- Absorption capacity (AC) -- maximum amount of water the
aggregate will absorb. The range for most normal-weight aggregates is 1 - 2%.
- Effective Absorption (EA) -- amount of water required to bring
an aggregate from the AD state to the SSD state.
The weight of water absorbed by the aggregate Wabs
is calculated from the weigh of the aggregate Wagg
in a concrete mix using effective absorption (EA).
- Surface Moisture (SM) -- amount of water in excess of SSD
It is used to calculate the additional water Wadd
of the concrete mix
The moisture content (MC) of aggregate is given by:
If the moisture content (MC) is positive, there is surface
moisture. If the MC is negative, it has the potential for
absorption. Therefore, the total moisture associated with an aggregate is:
Stockpiled fine aggregate is often in a wet state with a surface moisture of 0 to 5%.
More water can be held in the interspace between particles than in coarse aggregates. This
also leads to thicker films of water which in turn push the aggregate apart and increase
the apparent volume. This is called bulking.
A dimensionless ratio of density of the material in question to the density of water.
SG = [density of solid] / [density of water]
Absolute specific gravity (ASG) considers the weight and volume of the solid part of
the aggregate. Whereas, bulk specific gravity (BSG) is a measure of the weight/volume of
solids and pores of a material.
ASG > BSGSSD > BSGOD
However, since the porosity of most rocks used in concrete is 1 to 2%, the values of
all specific gravities are approximately the same; in the range of 2.5 to 2.8.
Unit weight (UW) or bulk density is the weight of a given volume of material.
Basically, unit weight is measured by filling a container of known volume with a material
and weighing it. The degree of moisture and compaction will affect the unit weight
measurement. Therefore, ASTM has set a standard oven-dry moisture content and a rodding
method for compaction. The maximum unit weight of a blend of two aggregates is about 40%
fine aggregate by weight. Therefore, this is the most economical concrete aggregate since
it will require the least amount of cement.
Durability of Aggregates
Aggregates makeup the largest part of concrete mixes and are responsible for the
durability of the mix. Durability is a measure of how well concrete will handle freezing
and thawing, wetting and drying, and physical wear. Chemical reactions also can contribute
to problems with durability.
-- rocks that undergo volume changes due to wetting and drying are rare. However,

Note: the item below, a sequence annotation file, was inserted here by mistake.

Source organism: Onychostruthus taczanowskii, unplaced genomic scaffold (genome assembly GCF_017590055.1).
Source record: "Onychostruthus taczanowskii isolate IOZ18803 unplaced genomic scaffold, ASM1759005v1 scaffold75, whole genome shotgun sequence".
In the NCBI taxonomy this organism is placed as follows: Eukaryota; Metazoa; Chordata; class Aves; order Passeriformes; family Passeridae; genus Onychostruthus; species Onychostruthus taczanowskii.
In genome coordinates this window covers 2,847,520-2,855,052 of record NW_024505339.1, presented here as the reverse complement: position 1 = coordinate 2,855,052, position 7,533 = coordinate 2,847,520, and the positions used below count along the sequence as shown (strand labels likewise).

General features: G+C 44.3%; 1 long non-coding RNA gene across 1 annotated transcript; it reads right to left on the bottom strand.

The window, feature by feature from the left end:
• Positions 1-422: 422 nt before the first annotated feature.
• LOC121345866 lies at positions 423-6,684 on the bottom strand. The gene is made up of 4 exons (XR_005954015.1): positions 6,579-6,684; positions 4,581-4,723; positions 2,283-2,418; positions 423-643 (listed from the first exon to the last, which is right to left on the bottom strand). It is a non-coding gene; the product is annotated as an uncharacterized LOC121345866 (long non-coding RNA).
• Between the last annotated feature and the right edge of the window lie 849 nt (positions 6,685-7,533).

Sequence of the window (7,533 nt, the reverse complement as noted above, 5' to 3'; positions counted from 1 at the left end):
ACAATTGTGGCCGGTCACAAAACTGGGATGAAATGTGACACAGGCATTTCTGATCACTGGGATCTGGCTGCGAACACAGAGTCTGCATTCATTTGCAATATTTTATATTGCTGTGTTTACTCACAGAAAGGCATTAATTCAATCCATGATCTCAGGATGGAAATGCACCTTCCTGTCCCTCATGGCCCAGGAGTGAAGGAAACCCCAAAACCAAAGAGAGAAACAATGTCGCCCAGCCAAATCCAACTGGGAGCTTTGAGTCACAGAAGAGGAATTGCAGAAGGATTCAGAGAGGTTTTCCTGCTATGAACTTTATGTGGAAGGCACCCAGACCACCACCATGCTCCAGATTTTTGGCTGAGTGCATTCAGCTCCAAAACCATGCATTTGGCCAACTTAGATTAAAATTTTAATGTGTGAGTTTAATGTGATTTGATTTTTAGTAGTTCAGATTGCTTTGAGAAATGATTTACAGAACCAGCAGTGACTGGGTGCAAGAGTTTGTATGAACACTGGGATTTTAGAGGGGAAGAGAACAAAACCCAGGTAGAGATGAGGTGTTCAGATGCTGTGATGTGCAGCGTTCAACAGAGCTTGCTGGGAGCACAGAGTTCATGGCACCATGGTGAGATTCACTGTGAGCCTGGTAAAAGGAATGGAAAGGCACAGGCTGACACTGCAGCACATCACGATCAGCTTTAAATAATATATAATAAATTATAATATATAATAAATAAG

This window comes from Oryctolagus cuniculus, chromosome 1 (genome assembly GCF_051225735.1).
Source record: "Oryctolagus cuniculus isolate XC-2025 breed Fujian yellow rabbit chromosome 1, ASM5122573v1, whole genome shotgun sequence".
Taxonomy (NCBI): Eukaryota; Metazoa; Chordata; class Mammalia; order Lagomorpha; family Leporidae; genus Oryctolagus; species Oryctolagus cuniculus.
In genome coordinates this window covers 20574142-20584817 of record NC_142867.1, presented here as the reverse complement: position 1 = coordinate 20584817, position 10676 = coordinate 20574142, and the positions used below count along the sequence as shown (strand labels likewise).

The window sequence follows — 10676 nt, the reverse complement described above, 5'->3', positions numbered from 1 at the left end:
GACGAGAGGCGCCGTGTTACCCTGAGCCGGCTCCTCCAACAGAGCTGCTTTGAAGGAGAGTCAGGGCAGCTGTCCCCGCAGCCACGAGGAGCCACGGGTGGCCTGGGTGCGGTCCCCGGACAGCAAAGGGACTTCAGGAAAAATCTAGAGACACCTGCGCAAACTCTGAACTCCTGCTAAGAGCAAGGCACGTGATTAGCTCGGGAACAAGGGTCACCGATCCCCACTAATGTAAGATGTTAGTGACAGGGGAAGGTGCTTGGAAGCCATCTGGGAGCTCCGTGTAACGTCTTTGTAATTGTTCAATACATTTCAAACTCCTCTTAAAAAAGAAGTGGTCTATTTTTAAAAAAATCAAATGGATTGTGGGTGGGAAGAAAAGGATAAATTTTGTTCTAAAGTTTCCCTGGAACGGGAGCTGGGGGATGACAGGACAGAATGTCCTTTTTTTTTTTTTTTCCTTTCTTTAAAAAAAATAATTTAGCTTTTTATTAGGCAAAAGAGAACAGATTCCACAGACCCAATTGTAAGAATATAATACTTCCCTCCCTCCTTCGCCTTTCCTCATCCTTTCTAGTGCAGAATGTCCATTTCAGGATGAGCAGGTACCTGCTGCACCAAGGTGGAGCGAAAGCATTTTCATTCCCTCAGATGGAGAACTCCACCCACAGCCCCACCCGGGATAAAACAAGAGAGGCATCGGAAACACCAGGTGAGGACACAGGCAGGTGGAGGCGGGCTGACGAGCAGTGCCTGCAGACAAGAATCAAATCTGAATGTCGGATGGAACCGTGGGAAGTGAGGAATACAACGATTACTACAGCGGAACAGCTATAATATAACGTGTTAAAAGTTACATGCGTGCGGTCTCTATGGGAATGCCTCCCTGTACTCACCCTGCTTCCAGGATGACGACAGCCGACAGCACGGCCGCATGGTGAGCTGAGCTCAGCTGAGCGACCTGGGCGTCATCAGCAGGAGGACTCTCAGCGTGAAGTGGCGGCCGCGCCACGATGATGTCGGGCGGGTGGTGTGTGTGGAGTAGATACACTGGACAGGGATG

aggregate is susceptible to volume change during freezing and thawing cycles. Freezing can
cause internal stresses to build up as water inside the aggregate freezes and expands. A
critical size can be calculated below which freeze-thaw stress is not a problem; however,
for most rock it is greater than normal sizes.
Resistance -- a good aggregate will be hard, dense, strong, and free of porous
material. The abrasion resistance of aggregate can be tested by the Los Angeles abrasion
test; however, this test does not match well with concrete wear in the field.
Reaction -- An expansive reaction between some reactive forms of silica with the
aggregate and alkalis in the cement paste. The result is overall cracking in the
structure, manifesting itself in map or pattern cracking at the surface. This reaction can
be controlled most easily by using low-alkali cements. However, due to changes in
manufacturing, low-alkali cements may not be feasible. A better approach is to avoid
aggregate with the potential or proven record of reactivity. A low w/c ratio is
very impermeable and will slow down the reaction but not stop it. No adverse reactions
will occur without external water.
Alkali-Silica Reactions -- sand-gravels found in river systems of Kansas and
Nebraska are highly reactive and cause map cracking. Replacement of 30% of the aggregate
with crushed limestone is effective in reducing the damage. Basically, it results in the
separation of flat clay minerals causing very slow expansion.
Reactions -- an expansive reaction involving clayey carbonate rock. Reaction can
be controlled by using low-alkali cements or blending aggregate with other less reactive
material. ASTM has set standards for deleterious substances in aggregates, which depend on
application. This can be divided into two categories:
materials - particles passing a 200-mesh sieve. These fine particles may increase
water requirements and interfere with surface bonding between cement and coarse
substances - organic matter may interfere chemically with alkaline cement pastes
affecting setting time. Aggregates obtained from the sea should be thoroughly cleaned to
avoid problems from salt contamination.
particles -- Soft particles such as clay lumps, wood, and coal will cause pitting